High-impact chronic pain transition in surgical recipients with cervical spondylotic myelopathy.



High-impact chronic pain (HICP) is a recently proposed metric that indicates the presence of a severe and troubling pain-related condition. Surgery for cervical spondylotic myelopathy (CSM) is designed to halt disease transition independent of chronic pain status. To date, the prevalence of HICP in individuals with CSM and their HICP transition from presurgery is unexplored. The authors sought to define HICP prevalence, transition, and outcomes in patients with CSM who underwent surgery and identify predictors of these HICP transition groups.


CSM surgical recipients were categorized as HICP at presurgery and 3 months if they exhibited pain that lasted 6-12 months or longer with at least one major activity restriction. HICP transition groups were categorized and evaluated for outcomes. Multivariate multinomial modeling was used to predict HICP transition categorization.


A majority (56.1%) of individuals exhibited HICP preoperatively; this value declined to 15.9% at 3 months (71.6% reduction). The presence of HICP was also reflective of other self-reported outcomes at 3 and 12 months, as most demonstrated notable improvement. Higher severity in all categories of self-reported outcomes was related to a continued HICP condition at 3 months. Both social and biological factors predicted HICP translation, with social factors being predominant in transitioning to HICP (from none preoperatively).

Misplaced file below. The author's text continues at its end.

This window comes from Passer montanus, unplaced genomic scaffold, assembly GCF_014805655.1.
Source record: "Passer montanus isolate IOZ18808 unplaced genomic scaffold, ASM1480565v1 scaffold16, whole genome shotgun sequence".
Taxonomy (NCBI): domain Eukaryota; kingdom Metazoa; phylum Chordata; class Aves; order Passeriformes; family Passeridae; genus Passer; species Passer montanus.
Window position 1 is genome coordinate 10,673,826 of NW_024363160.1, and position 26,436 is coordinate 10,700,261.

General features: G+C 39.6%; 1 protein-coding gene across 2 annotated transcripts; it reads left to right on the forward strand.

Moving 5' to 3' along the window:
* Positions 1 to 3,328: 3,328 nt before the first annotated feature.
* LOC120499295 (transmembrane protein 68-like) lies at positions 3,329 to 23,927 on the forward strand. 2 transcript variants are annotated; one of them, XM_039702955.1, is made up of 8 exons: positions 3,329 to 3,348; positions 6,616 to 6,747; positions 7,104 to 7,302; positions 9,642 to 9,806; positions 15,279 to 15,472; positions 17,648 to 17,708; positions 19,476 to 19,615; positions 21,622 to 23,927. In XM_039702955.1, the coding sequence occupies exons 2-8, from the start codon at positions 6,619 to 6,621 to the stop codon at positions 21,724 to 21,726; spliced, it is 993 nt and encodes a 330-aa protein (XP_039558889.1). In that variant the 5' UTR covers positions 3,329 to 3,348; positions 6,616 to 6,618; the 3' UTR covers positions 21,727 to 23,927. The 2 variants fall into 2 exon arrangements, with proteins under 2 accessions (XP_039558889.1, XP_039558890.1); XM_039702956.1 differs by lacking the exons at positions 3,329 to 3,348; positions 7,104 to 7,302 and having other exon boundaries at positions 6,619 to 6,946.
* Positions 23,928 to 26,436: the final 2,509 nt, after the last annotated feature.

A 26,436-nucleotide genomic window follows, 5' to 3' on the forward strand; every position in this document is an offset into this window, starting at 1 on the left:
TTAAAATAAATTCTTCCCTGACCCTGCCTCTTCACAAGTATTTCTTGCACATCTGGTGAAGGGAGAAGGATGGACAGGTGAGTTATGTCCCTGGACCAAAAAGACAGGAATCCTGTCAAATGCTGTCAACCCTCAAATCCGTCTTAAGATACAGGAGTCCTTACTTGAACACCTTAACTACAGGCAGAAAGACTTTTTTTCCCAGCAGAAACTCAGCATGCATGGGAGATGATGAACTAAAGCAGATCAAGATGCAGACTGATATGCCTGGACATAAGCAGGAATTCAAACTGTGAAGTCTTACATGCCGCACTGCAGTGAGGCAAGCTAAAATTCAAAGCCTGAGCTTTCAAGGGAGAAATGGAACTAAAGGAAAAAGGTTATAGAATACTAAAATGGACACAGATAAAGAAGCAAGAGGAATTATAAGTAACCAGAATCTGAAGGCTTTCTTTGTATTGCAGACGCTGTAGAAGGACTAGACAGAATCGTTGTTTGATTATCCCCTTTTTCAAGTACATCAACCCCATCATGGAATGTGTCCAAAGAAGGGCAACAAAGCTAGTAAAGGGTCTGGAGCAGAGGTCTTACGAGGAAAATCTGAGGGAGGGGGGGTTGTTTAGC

Many individuals who received CSM surgery changed HICP status at 3 months. In a surgical population where decisions are based on disease progression, most of the changed status went from HICP preoperatively to none at 3 months. Both social and biological risk factors predicted HICP transition assignment.





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Publication Info

Cook, Chad E, Steven Z George, Anthony L Asher, Erica F Bisson, Avery L Buchholz, Mohamad Bydon, Andrew K Chan, Regis W Haid, et al. (2022). High-impact chronic pain transition in surgical recipients with cervical spondylotic myelopathy. Journal of neurosurgery. Spine, 37(1). pp. 1–10. 10.3171/2021.11.spine211260 Retrieved from https://hdl.handle.net/10161/28048.

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